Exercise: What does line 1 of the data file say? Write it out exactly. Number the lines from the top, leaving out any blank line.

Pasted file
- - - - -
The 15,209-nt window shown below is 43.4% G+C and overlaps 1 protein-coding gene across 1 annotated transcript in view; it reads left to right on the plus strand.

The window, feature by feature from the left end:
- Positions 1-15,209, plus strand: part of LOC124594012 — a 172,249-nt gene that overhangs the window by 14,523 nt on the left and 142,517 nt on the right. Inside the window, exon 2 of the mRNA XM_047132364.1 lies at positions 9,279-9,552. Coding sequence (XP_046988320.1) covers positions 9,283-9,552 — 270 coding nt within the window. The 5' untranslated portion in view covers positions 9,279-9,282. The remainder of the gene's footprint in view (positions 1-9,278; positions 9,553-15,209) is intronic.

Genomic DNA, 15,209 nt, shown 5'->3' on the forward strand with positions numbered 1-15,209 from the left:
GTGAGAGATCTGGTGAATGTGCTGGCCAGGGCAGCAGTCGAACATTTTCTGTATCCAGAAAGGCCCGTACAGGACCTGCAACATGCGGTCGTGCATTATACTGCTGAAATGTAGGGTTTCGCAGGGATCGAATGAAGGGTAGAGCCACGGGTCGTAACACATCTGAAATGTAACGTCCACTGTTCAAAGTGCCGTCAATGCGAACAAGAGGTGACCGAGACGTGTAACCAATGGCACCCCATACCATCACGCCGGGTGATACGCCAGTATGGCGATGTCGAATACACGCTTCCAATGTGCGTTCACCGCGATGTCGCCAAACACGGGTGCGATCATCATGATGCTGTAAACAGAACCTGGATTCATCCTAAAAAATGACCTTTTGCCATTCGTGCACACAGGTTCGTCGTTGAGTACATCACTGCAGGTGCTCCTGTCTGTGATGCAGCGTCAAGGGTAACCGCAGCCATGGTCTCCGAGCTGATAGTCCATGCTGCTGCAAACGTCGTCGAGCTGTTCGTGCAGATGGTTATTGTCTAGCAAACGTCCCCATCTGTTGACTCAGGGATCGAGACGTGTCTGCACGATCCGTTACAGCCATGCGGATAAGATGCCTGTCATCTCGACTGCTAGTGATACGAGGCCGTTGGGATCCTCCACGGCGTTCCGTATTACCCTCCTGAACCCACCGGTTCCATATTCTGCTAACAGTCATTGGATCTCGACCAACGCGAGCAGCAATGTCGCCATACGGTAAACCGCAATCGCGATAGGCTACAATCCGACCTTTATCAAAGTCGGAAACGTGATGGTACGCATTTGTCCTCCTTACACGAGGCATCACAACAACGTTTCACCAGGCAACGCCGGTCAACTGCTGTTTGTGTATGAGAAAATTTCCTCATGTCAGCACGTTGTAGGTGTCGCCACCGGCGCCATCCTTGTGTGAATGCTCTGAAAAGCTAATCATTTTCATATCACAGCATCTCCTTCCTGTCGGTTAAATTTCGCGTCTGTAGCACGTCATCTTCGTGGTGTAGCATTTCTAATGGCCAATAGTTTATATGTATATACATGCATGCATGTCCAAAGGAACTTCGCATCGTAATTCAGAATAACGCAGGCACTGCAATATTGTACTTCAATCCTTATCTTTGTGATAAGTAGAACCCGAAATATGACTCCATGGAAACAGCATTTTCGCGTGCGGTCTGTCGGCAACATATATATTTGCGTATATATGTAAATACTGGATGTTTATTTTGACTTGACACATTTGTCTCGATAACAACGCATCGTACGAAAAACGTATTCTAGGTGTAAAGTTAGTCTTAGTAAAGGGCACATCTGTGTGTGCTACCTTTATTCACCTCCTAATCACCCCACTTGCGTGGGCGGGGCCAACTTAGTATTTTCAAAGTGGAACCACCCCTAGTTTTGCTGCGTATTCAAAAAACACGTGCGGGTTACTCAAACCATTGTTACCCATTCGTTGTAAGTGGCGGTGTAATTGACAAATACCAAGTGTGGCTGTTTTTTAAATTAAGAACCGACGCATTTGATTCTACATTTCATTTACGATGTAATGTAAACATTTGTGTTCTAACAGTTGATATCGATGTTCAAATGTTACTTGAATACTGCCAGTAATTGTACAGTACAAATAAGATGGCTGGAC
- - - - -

The 15,209-nt window shown below is 43.4% G+C and overlaps 1 protein-coding gene across 1 annotated transcript in view; it reads left to right on the plus strand.